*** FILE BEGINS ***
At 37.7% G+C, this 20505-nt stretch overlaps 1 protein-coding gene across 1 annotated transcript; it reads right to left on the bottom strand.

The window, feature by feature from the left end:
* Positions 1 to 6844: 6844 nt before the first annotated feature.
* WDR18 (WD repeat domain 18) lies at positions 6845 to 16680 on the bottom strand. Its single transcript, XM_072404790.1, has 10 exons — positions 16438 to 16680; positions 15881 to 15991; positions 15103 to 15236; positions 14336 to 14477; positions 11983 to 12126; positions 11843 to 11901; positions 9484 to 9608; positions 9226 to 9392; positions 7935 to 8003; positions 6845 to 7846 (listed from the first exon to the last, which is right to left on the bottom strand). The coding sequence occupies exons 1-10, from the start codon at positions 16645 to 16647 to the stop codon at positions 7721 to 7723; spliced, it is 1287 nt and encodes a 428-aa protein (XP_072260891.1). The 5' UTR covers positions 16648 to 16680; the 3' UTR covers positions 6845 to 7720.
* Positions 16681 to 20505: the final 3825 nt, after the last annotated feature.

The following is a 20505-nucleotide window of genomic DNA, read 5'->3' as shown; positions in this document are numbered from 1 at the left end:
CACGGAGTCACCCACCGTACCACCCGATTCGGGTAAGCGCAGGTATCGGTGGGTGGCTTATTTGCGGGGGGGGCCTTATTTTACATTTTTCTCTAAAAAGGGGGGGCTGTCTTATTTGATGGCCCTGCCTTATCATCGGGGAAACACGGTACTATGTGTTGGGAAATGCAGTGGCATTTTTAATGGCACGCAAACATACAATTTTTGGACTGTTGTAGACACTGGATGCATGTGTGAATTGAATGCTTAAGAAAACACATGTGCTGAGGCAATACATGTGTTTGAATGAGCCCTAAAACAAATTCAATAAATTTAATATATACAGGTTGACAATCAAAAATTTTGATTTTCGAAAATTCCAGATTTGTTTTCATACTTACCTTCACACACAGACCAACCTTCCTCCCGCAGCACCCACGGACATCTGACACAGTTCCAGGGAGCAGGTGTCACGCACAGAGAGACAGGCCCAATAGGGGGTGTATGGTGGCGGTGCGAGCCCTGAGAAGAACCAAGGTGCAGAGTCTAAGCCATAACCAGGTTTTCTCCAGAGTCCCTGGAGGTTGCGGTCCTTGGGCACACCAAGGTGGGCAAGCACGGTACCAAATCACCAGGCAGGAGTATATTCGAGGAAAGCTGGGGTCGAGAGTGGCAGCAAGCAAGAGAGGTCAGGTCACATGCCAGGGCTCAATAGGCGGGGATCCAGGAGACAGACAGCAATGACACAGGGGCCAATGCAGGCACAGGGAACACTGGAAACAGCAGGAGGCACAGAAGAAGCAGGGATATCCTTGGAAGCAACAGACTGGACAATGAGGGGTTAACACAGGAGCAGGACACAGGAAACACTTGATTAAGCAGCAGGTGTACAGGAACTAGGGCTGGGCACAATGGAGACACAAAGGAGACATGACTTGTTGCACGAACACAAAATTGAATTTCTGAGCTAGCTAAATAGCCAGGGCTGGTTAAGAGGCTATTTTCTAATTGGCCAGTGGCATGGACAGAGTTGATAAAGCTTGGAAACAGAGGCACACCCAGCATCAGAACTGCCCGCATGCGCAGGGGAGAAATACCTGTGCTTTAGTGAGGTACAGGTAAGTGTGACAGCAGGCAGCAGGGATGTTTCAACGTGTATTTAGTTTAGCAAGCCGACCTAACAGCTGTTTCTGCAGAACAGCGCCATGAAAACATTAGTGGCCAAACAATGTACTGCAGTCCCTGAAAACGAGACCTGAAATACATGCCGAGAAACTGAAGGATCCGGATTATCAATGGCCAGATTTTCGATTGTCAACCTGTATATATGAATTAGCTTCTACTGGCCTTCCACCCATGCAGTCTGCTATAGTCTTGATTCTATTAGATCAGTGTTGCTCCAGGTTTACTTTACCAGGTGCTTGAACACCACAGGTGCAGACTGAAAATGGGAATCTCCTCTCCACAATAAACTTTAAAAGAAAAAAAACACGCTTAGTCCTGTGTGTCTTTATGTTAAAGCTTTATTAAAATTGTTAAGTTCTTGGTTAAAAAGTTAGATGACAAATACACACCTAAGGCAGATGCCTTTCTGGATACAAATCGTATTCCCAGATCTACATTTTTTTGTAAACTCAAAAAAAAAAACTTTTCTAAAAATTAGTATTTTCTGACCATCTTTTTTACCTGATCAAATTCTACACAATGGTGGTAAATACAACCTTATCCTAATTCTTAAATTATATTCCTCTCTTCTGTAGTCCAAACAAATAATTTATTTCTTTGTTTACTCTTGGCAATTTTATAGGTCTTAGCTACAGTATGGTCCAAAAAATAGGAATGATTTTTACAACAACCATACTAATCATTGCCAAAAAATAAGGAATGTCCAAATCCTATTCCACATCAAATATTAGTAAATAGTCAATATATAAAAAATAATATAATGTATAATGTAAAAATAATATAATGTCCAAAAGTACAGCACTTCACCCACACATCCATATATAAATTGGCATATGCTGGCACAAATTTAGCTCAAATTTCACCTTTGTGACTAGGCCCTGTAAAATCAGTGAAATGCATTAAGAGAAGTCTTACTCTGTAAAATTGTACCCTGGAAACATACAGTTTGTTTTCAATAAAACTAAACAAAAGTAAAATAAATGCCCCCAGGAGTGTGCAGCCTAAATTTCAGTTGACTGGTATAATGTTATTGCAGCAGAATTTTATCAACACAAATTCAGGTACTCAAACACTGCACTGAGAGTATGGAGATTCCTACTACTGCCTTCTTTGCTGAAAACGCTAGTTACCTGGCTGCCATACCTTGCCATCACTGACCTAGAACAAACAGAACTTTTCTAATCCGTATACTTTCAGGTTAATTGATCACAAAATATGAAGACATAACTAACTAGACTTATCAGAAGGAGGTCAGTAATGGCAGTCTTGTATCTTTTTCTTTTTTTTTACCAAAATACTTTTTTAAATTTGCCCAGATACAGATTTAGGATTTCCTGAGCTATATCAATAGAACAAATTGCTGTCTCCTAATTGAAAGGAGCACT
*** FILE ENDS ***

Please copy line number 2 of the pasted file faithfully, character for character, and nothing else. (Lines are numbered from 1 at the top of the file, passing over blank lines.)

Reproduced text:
The window, feature by feature from the left end: